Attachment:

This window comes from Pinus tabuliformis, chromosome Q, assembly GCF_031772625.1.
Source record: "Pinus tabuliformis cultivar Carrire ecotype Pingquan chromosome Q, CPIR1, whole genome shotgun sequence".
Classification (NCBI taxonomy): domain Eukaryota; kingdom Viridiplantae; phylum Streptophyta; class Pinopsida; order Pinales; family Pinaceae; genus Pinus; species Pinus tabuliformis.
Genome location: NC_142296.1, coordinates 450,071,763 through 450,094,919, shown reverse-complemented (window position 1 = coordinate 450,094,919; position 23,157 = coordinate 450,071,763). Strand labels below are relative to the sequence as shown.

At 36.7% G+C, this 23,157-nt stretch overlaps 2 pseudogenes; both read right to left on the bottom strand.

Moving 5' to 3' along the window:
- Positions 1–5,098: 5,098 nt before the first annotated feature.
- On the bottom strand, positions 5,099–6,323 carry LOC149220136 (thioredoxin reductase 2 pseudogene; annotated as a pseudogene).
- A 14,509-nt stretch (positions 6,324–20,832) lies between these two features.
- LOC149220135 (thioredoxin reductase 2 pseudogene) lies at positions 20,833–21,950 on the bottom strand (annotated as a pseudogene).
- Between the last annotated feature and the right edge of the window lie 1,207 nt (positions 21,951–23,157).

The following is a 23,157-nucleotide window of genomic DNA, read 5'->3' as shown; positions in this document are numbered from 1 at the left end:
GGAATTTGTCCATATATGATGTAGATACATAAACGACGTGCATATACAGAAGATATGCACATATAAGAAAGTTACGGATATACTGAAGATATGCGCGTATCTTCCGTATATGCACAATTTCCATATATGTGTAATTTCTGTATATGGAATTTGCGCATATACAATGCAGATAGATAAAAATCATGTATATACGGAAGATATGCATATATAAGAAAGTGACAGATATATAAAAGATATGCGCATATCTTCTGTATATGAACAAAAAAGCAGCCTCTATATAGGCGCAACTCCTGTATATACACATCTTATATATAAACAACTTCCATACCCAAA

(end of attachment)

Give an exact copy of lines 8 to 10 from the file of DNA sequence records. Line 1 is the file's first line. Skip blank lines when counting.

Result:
- On the bottom strand, positions 5,099–6,323 carry LOC149220136 (thioredoxin reductase 2 pseudogene; annotated as a pseudogene).
- A 14,509-nt stretch (positions 6,324–20,832) lies between these two features.
- LOC149220135 (thioredoxin reductase 2 pseudogene) lies at positions 20,833–21,950 on the bottom strand (annotated as a pseudogene).